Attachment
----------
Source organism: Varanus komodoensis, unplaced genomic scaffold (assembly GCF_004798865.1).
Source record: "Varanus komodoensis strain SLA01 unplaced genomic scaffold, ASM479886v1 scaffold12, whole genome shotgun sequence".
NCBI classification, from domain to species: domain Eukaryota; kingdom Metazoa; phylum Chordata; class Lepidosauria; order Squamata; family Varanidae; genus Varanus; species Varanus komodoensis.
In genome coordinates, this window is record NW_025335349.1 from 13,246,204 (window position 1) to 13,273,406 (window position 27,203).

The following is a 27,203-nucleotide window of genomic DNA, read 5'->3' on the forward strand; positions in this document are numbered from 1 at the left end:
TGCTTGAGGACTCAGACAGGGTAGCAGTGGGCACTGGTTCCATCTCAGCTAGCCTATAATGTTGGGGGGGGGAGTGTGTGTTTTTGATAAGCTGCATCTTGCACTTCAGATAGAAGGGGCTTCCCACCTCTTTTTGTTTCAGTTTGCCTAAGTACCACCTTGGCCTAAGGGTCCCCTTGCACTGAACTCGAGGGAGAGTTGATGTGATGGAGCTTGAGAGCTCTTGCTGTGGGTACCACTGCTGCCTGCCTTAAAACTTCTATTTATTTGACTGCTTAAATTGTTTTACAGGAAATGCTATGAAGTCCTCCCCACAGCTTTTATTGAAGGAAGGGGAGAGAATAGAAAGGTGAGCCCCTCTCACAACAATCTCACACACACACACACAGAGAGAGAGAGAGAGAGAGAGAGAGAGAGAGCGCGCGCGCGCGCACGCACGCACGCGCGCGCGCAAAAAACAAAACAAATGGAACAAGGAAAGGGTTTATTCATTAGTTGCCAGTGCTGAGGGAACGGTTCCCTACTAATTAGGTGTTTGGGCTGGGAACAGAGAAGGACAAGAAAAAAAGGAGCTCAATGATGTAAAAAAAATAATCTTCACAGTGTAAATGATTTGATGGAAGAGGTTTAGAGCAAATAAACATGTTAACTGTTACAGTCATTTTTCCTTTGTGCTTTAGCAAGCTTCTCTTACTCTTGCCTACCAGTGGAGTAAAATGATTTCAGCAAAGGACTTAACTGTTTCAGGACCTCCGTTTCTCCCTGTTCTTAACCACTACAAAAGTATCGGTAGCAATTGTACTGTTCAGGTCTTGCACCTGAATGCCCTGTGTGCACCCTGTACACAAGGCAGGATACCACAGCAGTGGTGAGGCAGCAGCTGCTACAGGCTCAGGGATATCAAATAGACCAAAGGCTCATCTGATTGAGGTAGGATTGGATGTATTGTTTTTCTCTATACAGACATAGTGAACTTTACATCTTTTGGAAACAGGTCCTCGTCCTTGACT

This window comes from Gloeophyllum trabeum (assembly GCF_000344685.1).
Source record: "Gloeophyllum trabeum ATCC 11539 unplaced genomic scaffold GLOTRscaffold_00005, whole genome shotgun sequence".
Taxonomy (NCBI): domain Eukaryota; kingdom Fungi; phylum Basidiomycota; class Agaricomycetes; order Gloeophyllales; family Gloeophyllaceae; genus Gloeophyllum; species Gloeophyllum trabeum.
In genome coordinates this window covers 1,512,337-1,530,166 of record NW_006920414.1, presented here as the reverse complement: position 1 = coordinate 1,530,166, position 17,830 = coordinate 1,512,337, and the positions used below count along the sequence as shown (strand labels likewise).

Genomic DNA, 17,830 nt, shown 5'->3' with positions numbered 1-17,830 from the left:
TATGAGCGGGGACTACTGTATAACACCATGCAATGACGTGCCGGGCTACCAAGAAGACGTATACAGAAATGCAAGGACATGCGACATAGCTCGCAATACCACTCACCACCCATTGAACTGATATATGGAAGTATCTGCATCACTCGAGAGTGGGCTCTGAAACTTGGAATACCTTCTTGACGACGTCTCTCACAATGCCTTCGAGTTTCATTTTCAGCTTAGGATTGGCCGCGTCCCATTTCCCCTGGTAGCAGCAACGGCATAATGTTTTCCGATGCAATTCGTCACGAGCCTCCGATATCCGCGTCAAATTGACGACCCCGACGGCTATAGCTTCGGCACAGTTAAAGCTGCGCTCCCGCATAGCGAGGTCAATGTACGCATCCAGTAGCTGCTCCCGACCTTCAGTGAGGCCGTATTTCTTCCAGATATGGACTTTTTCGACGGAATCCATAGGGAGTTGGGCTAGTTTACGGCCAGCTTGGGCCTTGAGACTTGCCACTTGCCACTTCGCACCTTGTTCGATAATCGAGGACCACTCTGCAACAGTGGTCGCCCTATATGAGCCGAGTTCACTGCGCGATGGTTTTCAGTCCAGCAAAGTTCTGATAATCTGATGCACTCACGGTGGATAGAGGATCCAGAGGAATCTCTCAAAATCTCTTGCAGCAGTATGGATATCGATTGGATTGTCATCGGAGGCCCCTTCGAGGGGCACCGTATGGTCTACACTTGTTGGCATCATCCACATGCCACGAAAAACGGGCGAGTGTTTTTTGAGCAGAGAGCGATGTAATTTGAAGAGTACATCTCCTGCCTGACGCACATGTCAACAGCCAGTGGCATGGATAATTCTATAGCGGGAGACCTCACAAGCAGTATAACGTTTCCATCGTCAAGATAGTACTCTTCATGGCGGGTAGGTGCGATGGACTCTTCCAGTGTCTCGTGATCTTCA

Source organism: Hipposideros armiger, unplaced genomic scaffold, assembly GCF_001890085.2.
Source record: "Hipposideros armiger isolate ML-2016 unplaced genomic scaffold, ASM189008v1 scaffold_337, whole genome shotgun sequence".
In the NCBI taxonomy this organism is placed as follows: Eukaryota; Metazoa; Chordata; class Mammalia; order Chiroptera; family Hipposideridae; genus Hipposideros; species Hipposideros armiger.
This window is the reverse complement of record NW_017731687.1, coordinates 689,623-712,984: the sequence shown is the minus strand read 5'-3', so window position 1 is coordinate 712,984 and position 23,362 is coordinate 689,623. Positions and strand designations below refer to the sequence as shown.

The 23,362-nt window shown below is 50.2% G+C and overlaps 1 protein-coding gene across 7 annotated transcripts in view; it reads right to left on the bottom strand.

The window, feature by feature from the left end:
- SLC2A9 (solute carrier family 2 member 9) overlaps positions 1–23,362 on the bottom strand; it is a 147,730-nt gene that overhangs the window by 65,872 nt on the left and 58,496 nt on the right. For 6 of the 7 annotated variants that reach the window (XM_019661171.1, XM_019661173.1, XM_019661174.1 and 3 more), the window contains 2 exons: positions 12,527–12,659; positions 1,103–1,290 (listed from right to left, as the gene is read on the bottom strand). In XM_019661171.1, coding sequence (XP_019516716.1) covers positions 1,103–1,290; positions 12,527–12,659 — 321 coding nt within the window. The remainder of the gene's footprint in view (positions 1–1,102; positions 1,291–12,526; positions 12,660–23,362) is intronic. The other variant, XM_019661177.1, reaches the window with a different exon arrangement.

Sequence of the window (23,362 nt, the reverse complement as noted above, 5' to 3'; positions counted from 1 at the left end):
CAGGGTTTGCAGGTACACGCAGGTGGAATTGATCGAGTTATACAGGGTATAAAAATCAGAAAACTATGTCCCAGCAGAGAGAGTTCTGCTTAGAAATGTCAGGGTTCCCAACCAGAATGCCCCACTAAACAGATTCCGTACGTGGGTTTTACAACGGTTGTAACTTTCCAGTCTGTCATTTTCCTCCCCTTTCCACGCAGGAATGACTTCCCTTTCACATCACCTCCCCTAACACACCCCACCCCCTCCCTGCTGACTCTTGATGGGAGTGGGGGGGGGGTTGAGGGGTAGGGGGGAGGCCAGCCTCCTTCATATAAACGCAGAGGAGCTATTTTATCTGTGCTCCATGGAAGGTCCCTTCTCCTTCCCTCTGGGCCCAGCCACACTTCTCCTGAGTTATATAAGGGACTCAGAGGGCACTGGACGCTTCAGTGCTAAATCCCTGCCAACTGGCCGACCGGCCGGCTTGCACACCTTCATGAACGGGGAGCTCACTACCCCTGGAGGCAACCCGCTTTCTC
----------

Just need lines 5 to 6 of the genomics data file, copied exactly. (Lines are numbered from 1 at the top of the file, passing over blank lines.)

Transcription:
The following is a 27,203-nucleotide window of genomic DNA, read 5'->3' on the forward strand; positions in this document are numbered from 1 at the left end:
TGCTTGAGGACTCAGACAGGGTAGCAGTGGGCACTGGTTCCATCTCAGCTAGCCTATAATGTTGGGGGGGGGAGTGTGTGTTTTTGATAAGCTGCATCTTGCACTTCAGATAGAAGGGGCTTCCCACCTCTTTTTGTTTCAGTTTGCCTAAGTACCACCTTGGCCTAAGGGTCCCCTTGCACTGAACTCGAGGGAGAGTTGATGTGATGGAGCTTGAGAGCTCTTGCTGTGGGTACCACTGCTGCCTGCCTTAAAACTTCTATTTATTTGACTGCTTAAATTGTTTTACAGGAAATGCTATGAAGTCCTCCCCACAGCTTTTATTGAAGGAAGGGGAGAGAATAGAAAGGTGAGCCCCTCTCACAACAATCTCACACACACACACACAGAGAGAGAGAGAGAGAGAGAGAGAGAGAGAGCGCGCGCGCGCGCACGCACGCACGCGCGCGCGCAAAAAACAAAACAAATGGAACAAGGAAAGGGTTTATTCATTAGTTGCCAGTGCTGAGGGAACGGTTCCCTACTAATTAGGTGTTTGGGCTGGGAACAGAGAAGGACAAGAAAAAAAGGAGCTCAATGATGTAAAAAAAATAATCTTCACAGTGTAAATGATTTGATGGAAGAGGTTTAGAGCAAATAAACATGTTAACTGTTACAGTCATTTTTCCTTTGTGCTTTAGCAAGCTTCTCTTACTCTTGCCTACCAGTGGAGTAAAATGATTTCAGCAAAGGACTTAACTGTTTCAGGACCTCCGTTTCTCCCTGTTCTTAACCACTACAAAAGTATCGGTAGCAATTGTACTGTTCAGGTCTTGCACCTGAATGCCCTGTGTGCACCCTGTACACAAGGCAGGATACCACAGCAGTGGTGAGGCAGCAGCTGCTACAGGCTCAGGGATATCAAATAGACCAAAGGCTCATCTGATTGAGGTAGGATTGGATGTATTGTTTTTCTCTATACAGACATAGTGAACTTTACATCTTTTGGAAACAGGTCCTCGTCCTTGACT